The small island state of Palau was abuzz last week as more than 300 delegates arrived to attend the 45th Pacific Islands Forum (PIF). This year’s theme was The Ocean: Life and Future chosen by the host Government of Palau. The theme was appropriately chosen as Palau is the first country in the world to declare its waters a sanctuary for sharks. It was also significant, in light of the potential benefits that an effectively managed ocean would have on tourism not only for Palau but for many other Small Island States (SIS) and other developing countries across the Pacific.
Chairman of the PIF and Palau’s President, Tommy Remengasau Junior acknowledged the significance of both the Tourism Industry and its relevance to the theme. According to President Remengasau, “the Tourism Industry, which is our bread and butter, is the mother goose that lays the golden egg for us”. He then went on to say that, “the idea of Palau doing the marine sanctuary is for tourism, for food security and for the region”. The theme around Oceans and the North Pacific’s strategic position to shape dialogue around conservation, climate change and food security is significant in the lead up to the Third United Nations Conference on Small Island Developing States to be held in Samoa in September this year.
There are currently 14 students enrolled in the Australia-Pacific Technical College (APTC)’s Certificate III in Hospitality, delivered at the Palau Community College in Koror. Under the tutelage of APTC Hospitality Trainer, William Hetherington, these students were given the opportunity to provide exclusive catering services for one of the significant events on the forum’s program, the Small Islands States (SIS) Leaders’ Meeting, for leaders from the Pacific’s 7 SIS nations – Tuvalu, Republic of the Marshall Islands, Kiribati, Palau, Cook Islands, Nauru and Niue.
According to William, “the opportunity really came to cater exclusively when the Palau Community College meeting hall next to the training restaurant and kitchen became a venue for the Small Island States Leaders’ Meeting”. For many of William’s students, this was particularly significant given Palau’s size and location and the lack of opportunities to showcase the high standard of training they receive as part of their APTC program.
APTC is a development initiative funded by the Australian Government to deliver training and to increase the supply of skilled workers in targeted sectors in the Pacific region. APTC has campuses in Fiji, Samoa, Vanuatu, Papua New Guinea and Solomon Islands.
William also reiterates President Remengasau’s sentiments regarding the significance of the tourism sector for both Palau and its neighbouring island states. “There is a definite need for hospitality and tourism training in the region. I think the students who will graduate are taking really practical and cohesive skills into a small community. This has a fanning out effect. There are already APTC graduates employed at the Palau Pacific Resort, and these individuals help to benchmark a level of industry standard service”. William goes on to say that “Palau is at a turning point with its tourism market. With the potential to move into higher end markets, it is going to need workers capable of delivering the higher service expectation in all areas of hospitality/cookery/tourism”.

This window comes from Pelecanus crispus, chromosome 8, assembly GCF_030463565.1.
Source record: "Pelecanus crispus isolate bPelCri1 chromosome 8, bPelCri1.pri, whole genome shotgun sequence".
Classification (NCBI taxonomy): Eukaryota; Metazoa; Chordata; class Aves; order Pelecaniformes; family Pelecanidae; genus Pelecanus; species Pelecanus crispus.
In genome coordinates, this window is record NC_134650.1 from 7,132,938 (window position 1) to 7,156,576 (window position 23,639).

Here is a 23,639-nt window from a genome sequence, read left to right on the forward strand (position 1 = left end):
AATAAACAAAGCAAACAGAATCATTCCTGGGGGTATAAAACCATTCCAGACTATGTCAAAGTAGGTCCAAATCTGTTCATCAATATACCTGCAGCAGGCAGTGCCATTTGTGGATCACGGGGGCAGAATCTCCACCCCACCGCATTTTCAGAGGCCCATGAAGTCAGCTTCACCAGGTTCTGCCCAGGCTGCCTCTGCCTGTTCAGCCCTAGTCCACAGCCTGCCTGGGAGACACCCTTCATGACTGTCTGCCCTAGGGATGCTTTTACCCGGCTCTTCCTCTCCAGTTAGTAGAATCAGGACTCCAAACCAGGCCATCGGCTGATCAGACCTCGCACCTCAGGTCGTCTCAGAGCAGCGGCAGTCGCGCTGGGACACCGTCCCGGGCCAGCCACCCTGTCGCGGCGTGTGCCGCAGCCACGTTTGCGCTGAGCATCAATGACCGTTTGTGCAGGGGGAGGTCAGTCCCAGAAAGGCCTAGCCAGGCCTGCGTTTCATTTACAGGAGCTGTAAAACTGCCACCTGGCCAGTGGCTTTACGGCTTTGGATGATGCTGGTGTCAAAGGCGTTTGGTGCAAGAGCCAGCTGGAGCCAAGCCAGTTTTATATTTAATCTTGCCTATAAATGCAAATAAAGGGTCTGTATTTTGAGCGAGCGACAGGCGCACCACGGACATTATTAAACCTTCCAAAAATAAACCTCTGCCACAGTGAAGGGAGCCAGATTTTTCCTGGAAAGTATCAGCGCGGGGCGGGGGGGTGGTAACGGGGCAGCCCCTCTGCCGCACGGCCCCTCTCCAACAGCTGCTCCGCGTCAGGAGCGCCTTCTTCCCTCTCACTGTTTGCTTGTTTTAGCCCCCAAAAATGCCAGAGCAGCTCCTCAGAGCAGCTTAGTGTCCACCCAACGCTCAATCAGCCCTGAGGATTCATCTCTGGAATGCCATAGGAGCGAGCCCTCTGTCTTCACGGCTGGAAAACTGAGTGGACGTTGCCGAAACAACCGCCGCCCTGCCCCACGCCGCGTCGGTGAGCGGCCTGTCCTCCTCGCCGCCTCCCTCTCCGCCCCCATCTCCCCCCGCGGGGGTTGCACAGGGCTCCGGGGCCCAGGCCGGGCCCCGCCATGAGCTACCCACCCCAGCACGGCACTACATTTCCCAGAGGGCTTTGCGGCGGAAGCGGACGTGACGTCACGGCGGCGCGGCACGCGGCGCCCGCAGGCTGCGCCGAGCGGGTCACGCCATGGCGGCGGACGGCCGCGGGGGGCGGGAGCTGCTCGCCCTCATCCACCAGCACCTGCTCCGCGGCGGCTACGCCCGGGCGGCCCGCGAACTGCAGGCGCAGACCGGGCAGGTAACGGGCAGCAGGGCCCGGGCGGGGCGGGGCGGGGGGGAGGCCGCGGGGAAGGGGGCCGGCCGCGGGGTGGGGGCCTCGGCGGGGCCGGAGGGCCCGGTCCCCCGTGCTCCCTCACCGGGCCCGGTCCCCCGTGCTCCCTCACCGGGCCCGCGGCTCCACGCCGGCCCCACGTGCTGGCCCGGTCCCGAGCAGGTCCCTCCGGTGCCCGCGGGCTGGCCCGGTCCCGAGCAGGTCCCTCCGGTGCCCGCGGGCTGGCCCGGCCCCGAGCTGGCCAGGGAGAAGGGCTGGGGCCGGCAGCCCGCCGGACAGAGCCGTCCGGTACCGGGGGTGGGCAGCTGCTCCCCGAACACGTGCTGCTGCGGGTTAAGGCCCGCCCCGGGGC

Other events which were part of last week’s PIF program, which gave both APTC students and APTC Alumni, employed by the Palau Pacific Resort, an opportunity to showcase the high standard of training they received at APTC were the Official Opening of the 45th PIF and the State Dinner hosted by Palau’s President and First Lady. In addition, students also gained practical work experience, working for the Palau Pacific Resort in front of house, food and beverage service.
The high quality of service delivery and the quality of the food served during the first day of the PIF were noted by various delegates. William speaks of his encounter with two international academics who had presented at the forum, saying they “shook my hand in the coffee shop and commented on the service levels of the students”.
PIFS Communications Officer, Mereseini Tuivuniwai, who also attended the Forum, confirmed that many delegates including SIS leaders had remarked on the great food and preparation by the students at the SIS Leaders’ Meeting. Mereseini also noted that for the opening ceremony, “the food was just fantastic and so too was the whole ceremony and set up”.
Besides climate change and greater development cooperation, exercise and healthy eating are also items that were part of last week’s agenda. Palau’s Program Manager for Non Communicable Diseases (NCDs), Edolem Ikderdeu confirmed in an interview with ABC’s Radio Australia last week, that “we also recommended healthy eating, so we put out dietary guidelines for Palau to all vendors responsible for preparing the food for all the meetings [at the PIF], including the use of environmentally-friendly products”.
William acknowledges the importance of this effort to encourage healthy eating in the Pacific region where NCDs such as diabetes and high blood pressure account for about 75 percent of deaths. He noted that “the style of our menus – lighter healthier dishes – worked well within the PIF’s guidelines for healthier eating”.